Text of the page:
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May 10, 2018

Caddy 0.11 Released

By Matt Holt

We are pleased to release Caddy 0.11! The main contribution of this release is an integrated telemetry client, which enables you to check on the status of your server, examine the technical properties of clients connecting to it and, in the future, to gain insights beyond what logging or external monitoring systems can do. We hope telemetry will also produce a useful data set for the research and Internet standards communities. After months in the making, and through consultations with several academic, industry, and national research institutions, we're really relieved to deliver this to you today.

And of course—be sure to download Caddy 0.11 so you get the latest bug fixes.

The Caddy Telemetry Project

Caddy Telemetry was announced in January of this year, as part of an academic course that I got permission to work on for university credit. The goal is to develop a system that would provide a global, server-side perspective of the health and status of the Web. While client-side scans to probe servers are not uncommon, there is a lack of useful insights into the kinds of clients that connect to web servers and the behaviors they exhibit.

We called on (again) researchers and anyone else to get involved by offering their feedback and expressing any research goals they might have. The process was documented openly as work progressed. This project was developed with the help of several contributors, and after our telemetry pre-announcement blog post we got a lot more of your feedback, as well. Thanks to the collective efforts of several who participated in our Slack discussions, and in counsel from academic and research institutions, we've been able to get this up and running in just a few months while drawing from the experience of a diverse group of developers and field experts. That doesn't mean we got it perfect: but we're pretty pleased with the system so far.

Telemetry is detailed on the Telemetry documentation page. Look there for a list of which metrics are collected and how it is implemented. We were careful to design telemetry so that it should not adversely affect the performance of your server in any way. If you find that it does, file a bug report.

You can look up some basic stats about your instance on our new Stats page. We're just starting to build this out, so let us know what you want to see on these pages.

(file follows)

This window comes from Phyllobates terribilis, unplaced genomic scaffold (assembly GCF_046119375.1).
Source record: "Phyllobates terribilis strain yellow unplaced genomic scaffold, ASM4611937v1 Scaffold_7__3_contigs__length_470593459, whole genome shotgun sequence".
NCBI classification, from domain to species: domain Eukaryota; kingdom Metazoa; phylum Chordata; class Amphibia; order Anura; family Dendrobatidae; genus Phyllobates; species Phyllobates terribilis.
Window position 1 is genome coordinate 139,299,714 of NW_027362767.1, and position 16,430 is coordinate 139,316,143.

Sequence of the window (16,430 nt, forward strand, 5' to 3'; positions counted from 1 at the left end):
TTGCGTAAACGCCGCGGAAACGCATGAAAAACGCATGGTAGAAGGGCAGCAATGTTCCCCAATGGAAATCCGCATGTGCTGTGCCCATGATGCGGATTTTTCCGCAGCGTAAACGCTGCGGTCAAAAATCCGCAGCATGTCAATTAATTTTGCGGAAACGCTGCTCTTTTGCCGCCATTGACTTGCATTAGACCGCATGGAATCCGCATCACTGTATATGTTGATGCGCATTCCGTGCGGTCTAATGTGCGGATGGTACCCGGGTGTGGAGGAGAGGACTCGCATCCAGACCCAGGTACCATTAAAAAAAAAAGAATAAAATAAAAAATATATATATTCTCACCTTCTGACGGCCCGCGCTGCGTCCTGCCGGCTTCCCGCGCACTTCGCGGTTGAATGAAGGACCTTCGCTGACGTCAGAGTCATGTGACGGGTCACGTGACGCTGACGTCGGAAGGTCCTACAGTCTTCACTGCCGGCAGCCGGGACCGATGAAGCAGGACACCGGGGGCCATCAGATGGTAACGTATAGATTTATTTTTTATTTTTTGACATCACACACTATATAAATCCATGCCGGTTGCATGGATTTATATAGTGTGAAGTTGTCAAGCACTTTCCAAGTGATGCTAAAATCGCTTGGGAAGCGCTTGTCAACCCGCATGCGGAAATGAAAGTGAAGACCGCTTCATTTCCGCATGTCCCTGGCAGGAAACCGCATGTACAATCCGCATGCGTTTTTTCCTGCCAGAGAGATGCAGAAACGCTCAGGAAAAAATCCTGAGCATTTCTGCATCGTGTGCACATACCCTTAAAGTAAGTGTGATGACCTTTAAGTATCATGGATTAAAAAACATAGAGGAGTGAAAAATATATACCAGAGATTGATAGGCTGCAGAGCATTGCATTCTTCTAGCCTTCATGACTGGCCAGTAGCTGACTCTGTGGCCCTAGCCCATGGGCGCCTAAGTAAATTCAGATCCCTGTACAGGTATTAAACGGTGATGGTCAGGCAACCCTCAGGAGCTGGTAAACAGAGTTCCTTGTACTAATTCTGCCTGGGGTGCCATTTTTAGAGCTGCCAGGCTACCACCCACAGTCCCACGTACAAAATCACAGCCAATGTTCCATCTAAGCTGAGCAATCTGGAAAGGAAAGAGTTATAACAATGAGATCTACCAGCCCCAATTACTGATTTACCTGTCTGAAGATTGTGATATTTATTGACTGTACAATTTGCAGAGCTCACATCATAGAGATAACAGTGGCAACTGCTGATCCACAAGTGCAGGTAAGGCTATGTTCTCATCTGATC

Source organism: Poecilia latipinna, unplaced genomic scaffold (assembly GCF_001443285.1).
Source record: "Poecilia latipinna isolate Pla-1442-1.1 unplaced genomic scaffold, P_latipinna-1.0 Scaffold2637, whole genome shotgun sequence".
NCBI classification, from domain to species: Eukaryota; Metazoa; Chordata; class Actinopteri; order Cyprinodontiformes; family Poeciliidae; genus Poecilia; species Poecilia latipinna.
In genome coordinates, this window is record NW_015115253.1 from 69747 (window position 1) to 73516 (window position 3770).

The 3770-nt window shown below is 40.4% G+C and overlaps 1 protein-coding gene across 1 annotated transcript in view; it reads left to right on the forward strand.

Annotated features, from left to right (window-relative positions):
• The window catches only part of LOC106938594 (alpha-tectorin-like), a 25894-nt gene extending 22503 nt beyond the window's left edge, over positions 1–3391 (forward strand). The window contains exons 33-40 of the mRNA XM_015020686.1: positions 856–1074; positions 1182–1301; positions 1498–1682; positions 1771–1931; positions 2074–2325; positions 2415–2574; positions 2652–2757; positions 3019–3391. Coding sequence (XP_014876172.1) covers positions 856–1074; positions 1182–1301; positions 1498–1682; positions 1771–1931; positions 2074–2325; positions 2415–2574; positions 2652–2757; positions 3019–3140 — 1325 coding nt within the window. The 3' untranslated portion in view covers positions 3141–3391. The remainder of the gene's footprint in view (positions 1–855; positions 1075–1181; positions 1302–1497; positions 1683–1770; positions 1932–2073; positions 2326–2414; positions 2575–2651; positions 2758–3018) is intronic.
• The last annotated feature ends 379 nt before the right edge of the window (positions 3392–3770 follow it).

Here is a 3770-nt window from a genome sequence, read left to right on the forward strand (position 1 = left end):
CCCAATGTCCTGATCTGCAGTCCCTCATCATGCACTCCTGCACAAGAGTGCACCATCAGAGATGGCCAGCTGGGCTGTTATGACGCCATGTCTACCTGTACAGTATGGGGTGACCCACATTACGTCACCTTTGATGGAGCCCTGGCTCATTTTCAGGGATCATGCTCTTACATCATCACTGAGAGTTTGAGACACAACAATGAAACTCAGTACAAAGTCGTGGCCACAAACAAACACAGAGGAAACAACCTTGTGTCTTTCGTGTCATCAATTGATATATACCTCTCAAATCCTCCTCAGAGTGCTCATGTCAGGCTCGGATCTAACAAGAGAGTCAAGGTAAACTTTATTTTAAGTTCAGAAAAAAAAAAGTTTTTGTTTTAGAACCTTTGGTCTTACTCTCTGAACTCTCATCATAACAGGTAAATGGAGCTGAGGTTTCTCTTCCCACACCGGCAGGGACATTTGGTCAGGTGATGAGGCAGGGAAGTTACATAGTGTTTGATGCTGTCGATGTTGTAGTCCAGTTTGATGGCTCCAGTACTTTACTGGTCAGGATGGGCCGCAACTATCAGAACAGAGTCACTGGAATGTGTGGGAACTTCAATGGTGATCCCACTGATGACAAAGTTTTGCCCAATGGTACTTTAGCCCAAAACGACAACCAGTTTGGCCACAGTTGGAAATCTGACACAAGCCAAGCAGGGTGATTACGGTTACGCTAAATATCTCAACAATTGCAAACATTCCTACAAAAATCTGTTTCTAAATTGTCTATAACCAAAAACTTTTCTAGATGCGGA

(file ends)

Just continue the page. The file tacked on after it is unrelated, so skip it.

We are still in the process of proving our systems, so telemetry is currently OFF by default when downloading Caddy from our website or getcaddy.com. For the time being, all data that is collected will be considered expendible (in case we need to do a reset for the health of the platform, or technical correctness going forward), although we hope that won't be necessary. We plan to have any major quirks ironed out by version 1.0.

We encourage you to enable telemetry, see how it can be useful for you, and to contribute with us in understanding the global Internet a little bit better.

Benefits and Goals of Telemetry

The point of telemetry is to understand Caddy usage, gain insights into the technical behavior of clients on the Internet, and to enable ambitious research projects that improve the health and security of the Internet. Essentially, we're building the first-ever data set of its kind to observe the global status of the Web from a server-side perspective. Unlike most existing, similar data sets, the source of this data is anticipated to be widely diverse and not constrained to any single proprietary network or infrastructure. Data like this can also be used to help further and improve Web standards and client software. In the future, possibly even to automatically detect emerging threats and work to counter them in near-real-time.

Many large projects and popular software have been collecting telemetry for years: Google Chrome, Mozilla Firefox, Canonical's Ubuntu, and Microsoft Windows to name a few. Most, if not all, of these enable telemetry by default (including Ubuntu 18.04). Yet most telemetry data remains proprietary: it is usually walled off from the users of the software and is solely for product improvement purposes. Caddy telemetry, on the other hand, makes the data available to you. In addition—and unlike desktop / client-side software—Caddy telemetry collects mostly aggregate data, abstracted from a single end user; this adds another layer of anonymity as well as a new, unseen perspective of the Web for the research world.

We're really excited about the opportunities this opens up, and are optimistic about the future of the Web. We hope you will make great things happen, backed by Caddy telemetry data. To experts and researchers: we hope you will be interested and participate with us. For now, you can request access to query the data by telling us your specific research objectives. If telemetry could be made more useful to you, let us know how!

Next stop: 1.0

We are now setting our sights on a 1.0 release. Mainly, this will involve figuring out a compatibility guarantee and fixing bugs. This is not a strict feature-freeze, but we are narrowing our focus to making Caddy stable enough in its releases to be considered a true 1.x tree. It might even mean official packages for Docker or popular package managers.

A huge thanks to everyone who has contributed to Caddy to make it what it is today, and to those in our community who have helped others find answers to their questions!

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